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Nico Rada shares 5 essential tips for the studio

A staple of the Argentine progressive sound that is instrumental to the genre, Nico Rada has become one of its future stars in his own right. Catapulted by a tight production partnership with British progressive legend Nick Warren, the artist has taken his sound to some of the most respected labels in the scene, such as Balance Music, Hope Recordings, The Soundgarden, Get Physical, among others. 

Coming off fresh from drops via premier organic house imprints Do Not Sit On The Furniture and Tale & Tone, Nico Rada invited EG into his studio for some 5 essential tips.

1. How to choose a remix

When I choose a track to remix, the first thing that comes to mind is the groove. Although the track might be one of the best ever, and even if I really like the groove, the kick, the bass…they are all things that I leave aside because, while on remix duties, I believe you should pay more attention to the melody. To me, the groove is what characterizes the producer, and that is the ‘aggregate’ that makes the remix recognized by whoever produced it. If I use the kick, the percussions, etc…it is bound to sound similar to the original tune. On the other hand, if I only use its harmony and melody, I can craft a more unique version. The track you like might not always be the best track to remix. Having a critical eye will help you on your way to a good one. Obviously, it also depends on how good and complete the remix pack is ;)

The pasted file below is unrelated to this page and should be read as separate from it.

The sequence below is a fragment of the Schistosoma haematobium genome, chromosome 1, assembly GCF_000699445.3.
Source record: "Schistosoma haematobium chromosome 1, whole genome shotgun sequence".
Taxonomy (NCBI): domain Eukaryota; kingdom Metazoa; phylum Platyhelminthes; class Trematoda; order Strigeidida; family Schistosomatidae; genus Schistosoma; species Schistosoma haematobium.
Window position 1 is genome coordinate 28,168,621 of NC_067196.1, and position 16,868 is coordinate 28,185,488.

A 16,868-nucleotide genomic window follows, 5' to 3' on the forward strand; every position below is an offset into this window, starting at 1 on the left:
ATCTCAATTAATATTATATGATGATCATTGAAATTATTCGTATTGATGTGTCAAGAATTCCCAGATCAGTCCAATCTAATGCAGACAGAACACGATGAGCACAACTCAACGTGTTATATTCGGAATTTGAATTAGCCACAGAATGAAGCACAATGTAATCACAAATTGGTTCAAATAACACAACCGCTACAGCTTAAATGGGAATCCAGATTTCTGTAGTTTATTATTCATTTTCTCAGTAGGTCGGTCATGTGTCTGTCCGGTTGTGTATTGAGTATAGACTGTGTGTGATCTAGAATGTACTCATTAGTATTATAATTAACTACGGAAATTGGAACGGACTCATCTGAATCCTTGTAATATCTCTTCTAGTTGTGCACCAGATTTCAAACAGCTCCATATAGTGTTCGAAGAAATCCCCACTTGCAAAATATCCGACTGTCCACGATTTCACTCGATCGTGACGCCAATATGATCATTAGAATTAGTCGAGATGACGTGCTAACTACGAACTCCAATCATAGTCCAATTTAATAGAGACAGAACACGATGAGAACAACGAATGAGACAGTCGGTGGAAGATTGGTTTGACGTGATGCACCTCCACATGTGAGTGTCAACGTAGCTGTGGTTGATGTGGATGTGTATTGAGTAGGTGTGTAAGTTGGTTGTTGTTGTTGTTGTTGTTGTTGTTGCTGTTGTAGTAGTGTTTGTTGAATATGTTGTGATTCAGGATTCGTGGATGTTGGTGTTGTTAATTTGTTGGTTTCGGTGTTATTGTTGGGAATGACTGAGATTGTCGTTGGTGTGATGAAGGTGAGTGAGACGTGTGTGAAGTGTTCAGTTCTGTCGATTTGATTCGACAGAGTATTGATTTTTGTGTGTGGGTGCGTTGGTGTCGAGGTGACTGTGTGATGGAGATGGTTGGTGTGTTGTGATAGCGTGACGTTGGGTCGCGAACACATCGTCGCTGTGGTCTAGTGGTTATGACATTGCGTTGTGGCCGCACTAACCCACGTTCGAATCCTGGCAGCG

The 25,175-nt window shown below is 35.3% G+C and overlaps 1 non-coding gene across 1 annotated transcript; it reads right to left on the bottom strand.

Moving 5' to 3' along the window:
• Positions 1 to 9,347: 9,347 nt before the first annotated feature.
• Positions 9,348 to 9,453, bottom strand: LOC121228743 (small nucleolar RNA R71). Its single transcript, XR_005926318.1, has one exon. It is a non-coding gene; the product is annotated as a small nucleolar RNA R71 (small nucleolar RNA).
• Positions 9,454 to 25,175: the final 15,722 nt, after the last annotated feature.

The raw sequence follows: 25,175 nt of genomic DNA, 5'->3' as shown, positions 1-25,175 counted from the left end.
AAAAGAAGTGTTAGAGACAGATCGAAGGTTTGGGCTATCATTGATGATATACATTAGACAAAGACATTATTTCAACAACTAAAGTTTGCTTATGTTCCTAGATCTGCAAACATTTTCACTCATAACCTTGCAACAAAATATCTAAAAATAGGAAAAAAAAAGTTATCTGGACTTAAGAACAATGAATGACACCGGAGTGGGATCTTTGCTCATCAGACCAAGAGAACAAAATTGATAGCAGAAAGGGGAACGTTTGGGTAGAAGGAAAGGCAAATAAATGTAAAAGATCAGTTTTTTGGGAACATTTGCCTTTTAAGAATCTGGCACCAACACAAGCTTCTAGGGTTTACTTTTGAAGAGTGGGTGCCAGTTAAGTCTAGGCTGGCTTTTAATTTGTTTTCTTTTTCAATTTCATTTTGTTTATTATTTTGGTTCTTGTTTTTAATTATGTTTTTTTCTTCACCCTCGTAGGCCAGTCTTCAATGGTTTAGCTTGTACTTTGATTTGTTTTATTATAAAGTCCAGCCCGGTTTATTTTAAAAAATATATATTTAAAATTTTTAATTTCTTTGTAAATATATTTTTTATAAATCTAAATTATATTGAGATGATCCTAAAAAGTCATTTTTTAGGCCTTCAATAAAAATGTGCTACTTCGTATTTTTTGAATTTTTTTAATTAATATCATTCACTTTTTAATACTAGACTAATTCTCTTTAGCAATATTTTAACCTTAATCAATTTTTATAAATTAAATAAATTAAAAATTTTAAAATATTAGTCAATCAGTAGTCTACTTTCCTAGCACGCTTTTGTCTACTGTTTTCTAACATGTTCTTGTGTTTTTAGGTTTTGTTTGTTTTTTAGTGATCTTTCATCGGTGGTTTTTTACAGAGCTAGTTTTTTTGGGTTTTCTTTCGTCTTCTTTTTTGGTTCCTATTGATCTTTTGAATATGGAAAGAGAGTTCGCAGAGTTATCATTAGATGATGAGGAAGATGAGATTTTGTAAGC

2. Grooves, don’t delete them

It’s always a good time to be trying out new basslines, kicks, and percussions. Open Ableton Live and get carried away in the day, very good things will surely arise from there. If you have something that works but is not finished yet, do not delete it. Maybe it will be used for something else. Many times, I have turned to my unfinished projects to make a remix or another original. I’ll leave it in that key, as it is, and continue with something else. When I find myself with the chance to remix something, I might find a starting point in one of those ‘discarded’ projects. Maybe it won’t end up being what I thought it would be, but it’s always very motivating to have a starting point when there’s not too much inspiration around.

3. Style

First, create, and then see. The most important thing is to do what you like, feel and love. Not what is fashionable or what someone else did. If you are not faithful to what comes out from your insides, then you are not feeling what you really want to feel. Don’t do an original or a remix just because you saw another producer do that particular style and a major artist used it. Do what comes out when you sit down to produce. Surely, at some point, someone will use what you created. There are moments for everyone and music has many moments throughout a set. Surely your tracks will end up in several sets. It’s okay to influence others, but don’t pretend to be others.

4. Study what you want, search for new sounds

If you feel that you have hit a roadblock, then seek to unlock yourself. Learn from others or ask them to teach you, take courses and classes of any kind. Watch tutorials on YouTube, paid or free masterclasses. You are in control and have a chance to better yourself. If you feel that something is missing, look for new sample libraries, or buy a new synthesizer by selling another one that you no longer use, reinvent yourself. Change as electronic music changes.

5. Respect and perseverance

Be as professional as you can, don’t let anxiety overwhelm you. It is very easy to see how others achieve things, but it is very difficult to see why one is where one is. Everything comes, respect your colleagues and be respectful to anyone in the environment. It’s a long career whether you’re a producer or a DJ. The turns of life will make your effort be recognized if you are a good person. Do not always look at the other just to see that he triumphed and you did not. There are moments, respect the moment of the other, and surely yours will come soon.

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